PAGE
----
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Tuesday, 19 April 2016


In September 2015, world leaders adopted the Sustainable Development Goals. Goal 5 focusses on Gender Equality. One of its targets is about ending all forms of violence against women and girls in public and private spheres. This is something that is immensely laudable yet hugely challenging to achieve. Achievement of this goal requires a fundamental rethink on the social, cultural, economic and political imperatives that have a deep impact on the status of women and girls. A visit to one of our programmes in Kenya illustrated these complexities.

After a 3-hour long drive from the Kitale airstrip, through the West Pokot region, we reached Kongelai, which is part of ActionAid Kenya’s Local Rights Programme (LRP). It is difficult to spot the houses, spread sparsely across bush forests surrounded by hills. Largely inhabited by pastoralists, the rustic views can create an impression of peace and tranquillity. Yet, it masks one of the most heinous and ancient rituals that have a deep impact on young girls and women. According to one estimate, 200 million across 27 countries in Africa and Asia in the 15-49 age group have been affected.

“I always saw blood around” said Mary, a former ‘cutter’. In keeping with the local culture, Mary was a professional cutter who performed female circumcision soon after a girl enters into adolescence. A painful process conducted with scant attention to safety, it could lead to severe bleeding and even death. But as per the local culture, men would insist on marrying only those girls who had undergone FGM. For the parents, this was important as the man would pay the dowry or bride price. Younger girls who had undergone FGM would be married off to much older and much married men who can afford a higher bride price. “It was difficult. Some girls would die. But I had to perform this. Often, the parents would offer me alcohol to calm me down after the ritual”.

“I did not want to undergo FGM” said 16-year Christine. “But at the age of 13, I was forced by my parents and brother. My family threatened to kill me if I did not comply. And once I went through FGM, I was forced to marry to a much older man who already had four wives. When I resisted and pleaded, I was told that this is normal for girls in our culture. I wanted to continue my education. But I was told that once I had agreed to FGM, it also was a signal that I had agreed to marry”. Christine went to recount her ordeals after marriage. And after a couple of aborted attempts to escape, she succeeded eventually and is now pursuing her education in a centre for rescued girls. She is still not completely comfortable. Her parents and brother have signed an agreement with the local district administrative chief to allow her to study. But she feels that her family resent her because of having resisted the cultural practice.

FGM is not just a cultural rite. It is a symbol of controlling a woman’s sexuality, as Dina, an ActionAid Kenya staff who belongs to the local community, explained. Once circumcised, the vagina was sewn to allow only urine to pass. It was only at the time of her marriage being consummated that the stitches would be opened up. But sometimes, the hole was so small that it would be difficult for a man to penetrate. In such cases, an animal horn would be used to pry open the hole. And after child birth, they would be sewn again. It thus meant that the process of sewing up could be repeated several times in a woman’s life, exposing her to various forms of health risks.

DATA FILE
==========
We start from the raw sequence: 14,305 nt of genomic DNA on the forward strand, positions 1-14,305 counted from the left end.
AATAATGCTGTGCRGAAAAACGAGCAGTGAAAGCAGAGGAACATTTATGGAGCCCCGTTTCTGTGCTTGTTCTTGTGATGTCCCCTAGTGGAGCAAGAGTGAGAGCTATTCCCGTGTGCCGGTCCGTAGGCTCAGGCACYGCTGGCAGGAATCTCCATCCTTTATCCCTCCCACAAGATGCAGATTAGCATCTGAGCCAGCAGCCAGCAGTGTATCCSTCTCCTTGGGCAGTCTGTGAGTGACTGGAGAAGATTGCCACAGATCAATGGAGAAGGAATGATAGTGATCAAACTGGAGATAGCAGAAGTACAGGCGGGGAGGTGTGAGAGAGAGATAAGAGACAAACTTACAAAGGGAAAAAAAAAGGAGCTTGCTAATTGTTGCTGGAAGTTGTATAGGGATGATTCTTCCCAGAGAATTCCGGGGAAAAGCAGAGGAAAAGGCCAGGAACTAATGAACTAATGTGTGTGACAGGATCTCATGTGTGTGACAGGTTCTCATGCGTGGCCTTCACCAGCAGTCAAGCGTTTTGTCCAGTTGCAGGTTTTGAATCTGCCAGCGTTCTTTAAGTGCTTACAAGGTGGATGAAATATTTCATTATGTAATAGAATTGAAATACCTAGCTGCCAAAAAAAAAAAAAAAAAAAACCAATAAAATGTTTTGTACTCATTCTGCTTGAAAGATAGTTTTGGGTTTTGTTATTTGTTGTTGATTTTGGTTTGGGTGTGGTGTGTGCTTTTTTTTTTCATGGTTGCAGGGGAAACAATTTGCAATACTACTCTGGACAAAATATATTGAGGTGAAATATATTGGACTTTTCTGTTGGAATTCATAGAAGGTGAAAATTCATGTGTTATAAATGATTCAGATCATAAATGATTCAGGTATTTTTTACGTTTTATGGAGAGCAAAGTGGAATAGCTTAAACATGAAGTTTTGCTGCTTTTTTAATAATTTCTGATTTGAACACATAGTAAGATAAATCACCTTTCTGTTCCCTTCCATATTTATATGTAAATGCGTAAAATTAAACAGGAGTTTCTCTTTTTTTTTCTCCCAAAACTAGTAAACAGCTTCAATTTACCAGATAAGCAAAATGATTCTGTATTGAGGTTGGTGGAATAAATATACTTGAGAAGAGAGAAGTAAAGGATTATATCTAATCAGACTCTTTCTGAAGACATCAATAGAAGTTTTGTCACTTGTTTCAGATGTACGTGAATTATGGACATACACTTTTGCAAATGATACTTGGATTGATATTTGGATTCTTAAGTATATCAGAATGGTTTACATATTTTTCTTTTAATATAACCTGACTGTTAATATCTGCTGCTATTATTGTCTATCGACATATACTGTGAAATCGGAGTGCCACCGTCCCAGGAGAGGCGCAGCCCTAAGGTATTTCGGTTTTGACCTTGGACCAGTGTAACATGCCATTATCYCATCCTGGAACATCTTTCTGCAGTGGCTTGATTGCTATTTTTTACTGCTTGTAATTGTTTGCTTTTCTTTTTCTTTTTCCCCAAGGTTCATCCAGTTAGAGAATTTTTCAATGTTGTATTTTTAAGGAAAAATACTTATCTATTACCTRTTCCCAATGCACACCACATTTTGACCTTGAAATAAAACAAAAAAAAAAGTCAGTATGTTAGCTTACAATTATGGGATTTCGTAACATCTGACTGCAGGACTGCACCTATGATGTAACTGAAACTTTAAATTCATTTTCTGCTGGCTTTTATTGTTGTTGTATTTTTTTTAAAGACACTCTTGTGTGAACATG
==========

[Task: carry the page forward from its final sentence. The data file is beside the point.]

It would also then create more problems at child birth. Maria recounted how she lost her child because the passage was too narrow for the child to be delivered. And after that incident, she was deserted by her husband and she has been childless ever since.

But winds of attitudinal change are blowing, thanks to the courageous work of the local women who have formed a local organisation. Their role is to make local communities aware of the risks associated with this practice and to enable girls and women to resist pressure. They also aim to target young men asking them not to insist that their future brides would have done FGM. As an ex-cutter who has resolved never to go back into her profession, Mary has inspired other cutters to stop this practice and campaign against it. With ActionAid’s support, they are also pursuing other alternative livelihood options.

This also involves them working with many of the local government authorities, traditional chiefs and the police as well. FGM cannot be done forcibly. The law does not permit it. Yet sometimes, the local authorities appear to be providing some implicit support as they are deeply mired in local beliefs, cultural values and practices. This is something that this group is focussing on. The women’s group has also set up helplines using mobile phones so that girls at risk can contact the community leaders.

The journey is long and tortuous as it is a complex mix of various imperatives. But in this unique partnership, ActionAid Kenya has played a huge role in supporting such women’s groups and to ensure that girls have access to continue with their education. Education and improved livelihoods is the answer alongside efforts to constantly change attitude towards women and girls, for which men and boys also have a key role to play. At the base of it, it is about a girl having her fundamental right over her body.